Wednesday, 9 November 2016
Broadway Rooms (Hilton Portland )
Traditional dual-frequency weather radar techniques employ two widely spaced frequency bands, selected such that one produces scattering that can be described by the Rayleigh approximation, and one for which hydrometeors are electromagnetically large. Recent studies, however, have suggested that closely spaced frequencies within the same band may produce a differential response in hydrometeors that cause resonance scattering effects. The recent upgrade of the Doppler on Wheels (DOW) 7 radar to dual-polarization with dual-X-band frequencies (9.5 GHz and 9.35 GHz) with the same antenna allows us to explore the possibilities of hail detection and/or sizing using matched beams.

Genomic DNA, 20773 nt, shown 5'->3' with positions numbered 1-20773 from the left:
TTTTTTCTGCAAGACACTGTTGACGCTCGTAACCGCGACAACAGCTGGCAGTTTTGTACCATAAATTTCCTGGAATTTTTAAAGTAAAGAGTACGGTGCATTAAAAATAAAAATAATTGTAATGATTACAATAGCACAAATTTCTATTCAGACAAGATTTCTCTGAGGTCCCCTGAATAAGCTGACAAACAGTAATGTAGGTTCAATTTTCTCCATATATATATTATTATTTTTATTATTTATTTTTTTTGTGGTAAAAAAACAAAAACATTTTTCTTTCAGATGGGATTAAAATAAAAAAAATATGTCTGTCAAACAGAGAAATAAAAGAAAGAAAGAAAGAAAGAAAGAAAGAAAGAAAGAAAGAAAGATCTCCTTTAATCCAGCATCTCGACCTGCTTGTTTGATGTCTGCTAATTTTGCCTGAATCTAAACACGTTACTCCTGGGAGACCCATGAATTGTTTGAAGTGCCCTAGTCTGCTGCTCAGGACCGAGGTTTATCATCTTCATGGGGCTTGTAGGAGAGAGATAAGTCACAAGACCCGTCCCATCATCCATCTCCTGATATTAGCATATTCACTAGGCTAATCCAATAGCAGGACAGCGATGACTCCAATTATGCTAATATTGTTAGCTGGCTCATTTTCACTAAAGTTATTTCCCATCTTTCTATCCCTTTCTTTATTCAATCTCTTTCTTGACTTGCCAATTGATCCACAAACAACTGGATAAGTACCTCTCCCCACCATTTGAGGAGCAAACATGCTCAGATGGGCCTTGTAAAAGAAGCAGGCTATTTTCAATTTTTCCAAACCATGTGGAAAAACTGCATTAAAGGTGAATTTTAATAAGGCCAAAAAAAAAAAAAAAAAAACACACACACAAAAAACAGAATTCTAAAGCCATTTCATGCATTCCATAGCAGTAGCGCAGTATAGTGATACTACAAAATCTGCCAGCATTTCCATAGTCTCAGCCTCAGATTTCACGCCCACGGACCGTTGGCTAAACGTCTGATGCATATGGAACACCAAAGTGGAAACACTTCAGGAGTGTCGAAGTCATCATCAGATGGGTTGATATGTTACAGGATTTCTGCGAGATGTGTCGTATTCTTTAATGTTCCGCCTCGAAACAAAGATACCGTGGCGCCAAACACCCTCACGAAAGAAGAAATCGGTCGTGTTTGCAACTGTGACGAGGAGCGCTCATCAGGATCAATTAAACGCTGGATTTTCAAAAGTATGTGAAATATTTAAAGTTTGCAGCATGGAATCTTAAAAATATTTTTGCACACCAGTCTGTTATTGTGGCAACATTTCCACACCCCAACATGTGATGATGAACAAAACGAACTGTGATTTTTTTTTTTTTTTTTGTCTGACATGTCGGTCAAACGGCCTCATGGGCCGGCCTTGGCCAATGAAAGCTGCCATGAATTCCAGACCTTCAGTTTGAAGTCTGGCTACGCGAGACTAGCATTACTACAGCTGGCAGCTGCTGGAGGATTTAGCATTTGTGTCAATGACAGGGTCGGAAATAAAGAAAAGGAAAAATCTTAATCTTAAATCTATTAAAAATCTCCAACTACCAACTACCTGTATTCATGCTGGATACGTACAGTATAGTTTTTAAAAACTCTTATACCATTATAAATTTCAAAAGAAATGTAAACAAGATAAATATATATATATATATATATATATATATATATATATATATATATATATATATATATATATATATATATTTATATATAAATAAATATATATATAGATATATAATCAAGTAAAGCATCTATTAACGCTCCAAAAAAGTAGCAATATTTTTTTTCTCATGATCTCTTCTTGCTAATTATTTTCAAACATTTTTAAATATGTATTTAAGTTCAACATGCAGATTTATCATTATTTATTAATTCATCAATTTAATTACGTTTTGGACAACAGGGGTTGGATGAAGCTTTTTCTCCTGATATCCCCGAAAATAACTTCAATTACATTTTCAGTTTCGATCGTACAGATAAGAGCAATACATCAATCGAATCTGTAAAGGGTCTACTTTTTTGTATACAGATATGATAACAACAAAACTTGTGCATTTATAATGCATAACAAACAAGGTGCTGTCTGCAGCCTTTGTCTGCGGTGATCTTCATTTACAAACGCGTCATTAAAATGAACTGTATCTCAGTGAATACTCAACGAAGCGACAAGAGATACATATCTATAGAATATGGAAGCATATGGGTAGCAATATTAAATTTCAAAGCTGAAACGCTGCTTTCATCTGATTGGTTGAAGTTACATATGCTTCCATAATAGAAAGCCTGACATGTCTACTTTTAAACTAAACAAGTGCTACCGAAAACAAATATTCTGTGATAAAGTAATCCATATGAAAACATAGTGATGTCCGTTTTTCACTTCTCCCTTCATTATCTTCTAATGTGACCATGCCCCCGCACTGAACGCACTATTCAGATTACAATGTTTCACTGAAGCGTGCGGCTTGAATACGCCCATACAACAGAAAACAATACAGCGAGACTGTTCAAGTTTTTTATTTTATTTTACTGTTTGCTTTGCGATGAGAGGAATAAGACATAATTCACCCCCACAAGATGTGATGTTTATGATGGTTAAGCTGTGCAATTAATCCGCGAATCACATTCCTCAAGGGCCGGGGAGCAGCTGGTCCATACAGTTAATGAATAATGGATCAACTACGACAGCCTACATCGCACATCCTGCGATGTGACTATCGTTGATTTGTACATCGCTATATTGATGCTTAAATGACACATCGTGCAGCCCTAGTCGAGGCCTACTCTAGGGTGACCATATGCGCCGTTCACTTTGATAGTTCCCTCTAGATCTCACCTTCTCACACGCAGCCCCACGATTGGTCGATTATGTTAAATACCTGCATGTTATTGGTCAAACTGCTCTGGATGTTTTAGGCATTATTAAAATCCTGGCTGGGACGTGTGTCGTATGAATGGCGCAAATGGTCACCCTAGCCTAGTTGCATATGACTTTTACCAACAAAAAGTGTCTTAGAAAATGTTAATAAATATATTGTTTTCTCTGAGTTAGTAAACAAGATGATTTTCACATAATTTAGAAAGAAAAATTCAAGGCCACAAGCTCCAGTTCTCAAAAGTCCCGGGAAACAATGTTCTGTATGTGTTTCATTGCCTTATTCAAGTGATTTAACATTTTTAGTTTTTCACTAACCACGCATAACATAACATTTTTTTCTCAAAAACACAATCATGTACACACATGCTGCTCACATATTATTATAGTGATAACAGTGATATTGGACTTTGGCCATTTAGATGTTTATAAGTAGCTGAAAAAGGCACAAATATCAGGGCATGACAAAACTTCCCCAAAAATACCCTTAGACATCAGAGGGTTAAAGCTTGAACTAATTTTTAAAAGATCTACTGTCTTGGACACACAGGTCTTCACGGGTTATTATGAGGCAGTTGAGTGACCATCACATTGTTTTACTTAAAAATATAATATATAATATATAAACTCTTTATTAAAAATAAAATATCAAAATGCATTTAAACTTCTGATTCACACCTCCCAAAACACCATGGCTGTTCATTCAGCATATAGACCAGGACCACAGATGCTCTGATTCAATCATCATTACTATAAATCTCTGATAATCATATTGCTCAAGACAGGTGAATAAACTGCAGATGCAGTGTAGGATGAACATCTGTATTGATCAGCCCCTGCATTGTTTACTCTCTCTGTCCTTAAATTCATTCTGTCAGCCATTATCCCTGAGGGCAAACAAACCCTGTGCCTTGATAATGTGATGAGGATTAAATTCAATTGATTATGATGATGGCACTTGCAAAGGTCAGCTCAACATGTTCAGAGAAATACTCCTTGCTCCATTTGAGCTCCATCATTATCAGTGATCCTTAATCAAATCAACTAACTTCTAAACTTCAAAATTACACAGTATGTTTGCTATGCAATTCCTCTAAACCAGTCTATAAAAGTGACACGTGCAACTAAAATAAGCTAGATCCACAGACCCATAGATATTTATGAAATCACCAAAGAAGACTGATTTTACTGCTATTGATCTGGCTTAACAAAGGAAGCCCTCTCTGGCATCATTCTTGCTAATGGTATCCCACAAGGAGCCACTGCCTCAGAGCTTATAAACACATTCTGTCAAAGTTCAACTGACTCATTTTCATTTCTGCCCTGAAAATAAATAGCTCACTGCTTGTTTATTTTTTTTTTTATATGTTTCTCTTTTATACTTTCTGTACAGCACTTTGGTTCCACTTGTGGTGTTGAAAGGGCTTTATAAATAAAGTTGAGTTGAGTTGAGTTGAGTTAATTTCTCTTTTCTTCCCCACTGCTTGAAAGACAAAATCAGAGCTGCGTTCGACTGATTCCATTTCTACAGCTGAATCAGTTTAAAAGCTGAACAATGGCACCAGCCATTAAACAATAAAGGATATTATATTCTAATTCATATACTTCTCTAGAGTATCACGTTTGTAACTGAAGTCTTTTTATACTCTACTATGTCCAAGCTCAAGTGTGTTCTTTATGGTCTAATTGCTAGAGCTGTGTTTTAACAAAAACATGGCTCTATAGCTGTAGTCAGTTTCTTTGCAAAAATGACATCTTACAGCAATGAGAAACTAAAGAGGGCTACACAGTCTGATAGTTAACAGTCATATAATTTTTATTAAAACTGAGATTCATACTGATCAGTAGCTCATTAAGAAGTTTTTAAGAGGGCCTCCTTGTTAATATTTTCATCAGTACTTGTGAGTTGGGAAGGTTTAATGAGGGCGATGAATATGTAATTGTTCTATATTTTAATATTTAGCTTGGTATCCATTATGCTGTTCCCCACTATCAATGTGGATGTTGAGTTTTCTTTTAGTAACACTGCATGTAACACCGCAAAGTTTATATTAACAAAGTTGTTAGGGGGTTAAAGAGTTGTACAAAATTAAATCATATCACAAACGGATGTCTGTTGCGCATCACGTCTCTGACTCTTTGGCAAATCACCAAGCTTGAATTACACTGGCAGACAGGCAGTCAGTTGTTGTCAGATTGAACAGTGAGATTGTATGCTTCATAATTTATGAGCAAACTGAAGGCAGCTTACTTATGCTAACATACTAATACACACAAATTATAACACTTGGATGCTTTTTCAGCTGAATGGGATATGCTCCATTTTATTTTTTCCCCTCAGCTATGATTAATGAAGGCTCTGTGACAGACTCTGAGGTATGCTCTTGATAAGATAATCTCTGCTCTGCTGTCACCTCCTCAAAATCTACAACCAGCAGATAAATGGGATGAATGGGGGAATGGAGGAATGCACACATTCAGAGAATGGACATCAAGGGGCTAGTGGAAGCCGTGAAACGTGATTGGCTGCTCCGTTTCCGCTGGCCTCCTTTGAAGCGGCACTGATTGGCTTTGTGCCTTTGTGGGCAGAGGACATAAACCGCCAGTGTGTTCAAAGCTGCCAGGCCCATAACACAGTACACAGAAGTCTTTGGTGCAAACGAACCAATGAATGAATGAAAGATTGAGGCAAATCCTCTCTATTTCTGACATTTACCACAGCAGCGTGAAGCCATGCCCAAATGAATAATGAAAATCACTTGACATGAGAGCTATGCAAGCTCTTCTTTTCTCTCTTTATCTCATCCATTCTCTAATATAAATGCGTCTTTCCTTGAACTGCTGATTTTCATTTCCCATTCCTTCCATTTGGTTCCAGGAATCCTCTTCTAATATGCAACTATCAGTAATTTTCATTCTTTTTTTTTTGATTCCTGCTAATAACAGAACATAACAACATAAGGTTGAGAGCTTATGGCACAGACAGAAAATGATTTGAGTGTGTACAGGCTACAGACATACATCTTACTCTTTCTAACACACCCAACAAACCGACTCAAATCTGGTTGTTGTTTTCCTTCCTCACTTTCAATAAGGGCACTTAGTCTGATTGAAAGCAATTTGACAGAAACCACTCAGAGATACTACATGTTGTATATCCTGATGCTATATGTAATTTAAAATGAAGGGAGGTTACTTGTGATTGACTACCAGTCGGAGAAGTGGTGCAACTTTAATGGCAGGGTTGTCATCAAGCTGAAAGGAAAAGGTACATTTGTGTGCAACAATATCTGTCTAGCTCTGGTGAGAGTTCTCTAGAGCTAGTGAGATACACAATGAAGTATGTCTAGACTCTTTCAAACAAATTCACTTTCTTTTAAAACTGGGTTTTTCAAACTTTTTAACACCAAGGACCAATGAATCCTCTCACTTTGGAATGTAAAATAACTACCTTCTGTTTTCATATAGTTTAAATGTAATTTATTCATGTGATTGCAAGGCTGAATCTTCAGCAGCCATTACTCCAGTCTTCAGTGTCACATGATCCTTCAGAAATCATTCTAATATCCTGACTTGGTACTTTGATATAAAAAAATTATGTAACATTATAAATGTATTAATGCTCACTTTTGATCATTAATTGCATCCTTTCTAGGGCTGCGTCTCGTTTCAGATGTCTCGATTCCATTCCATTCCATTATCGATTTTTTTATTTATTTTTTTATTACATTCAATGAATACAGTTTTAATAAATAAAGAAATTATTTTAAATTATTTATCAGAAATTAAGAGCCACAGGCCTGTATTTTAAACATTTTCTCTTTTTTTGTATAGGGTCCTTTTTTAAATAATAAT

Data were obtained from a storm that produced dime-sized hail during the DOW-7 visit to Penn State in late 2014. High-resolution RHI scans through the storm reveal dual-frequency differences in radar variables (reflectivity factor, differential reflectivity, etc.). T-matrix scattering calculations for wet hail reveal that the observations are consistent with resonance scattering off wet hail 1.5-1.8 cm in diameter. Additional dual-frequency differences are consistent with wavelength-dependent propagation effects (or artifacts) such as differential attenuation, depolarization, and nonuniform beam filling. The implications of these observations for hail detection and sizing and for validating theoretical models of propagation effects will be discussed.
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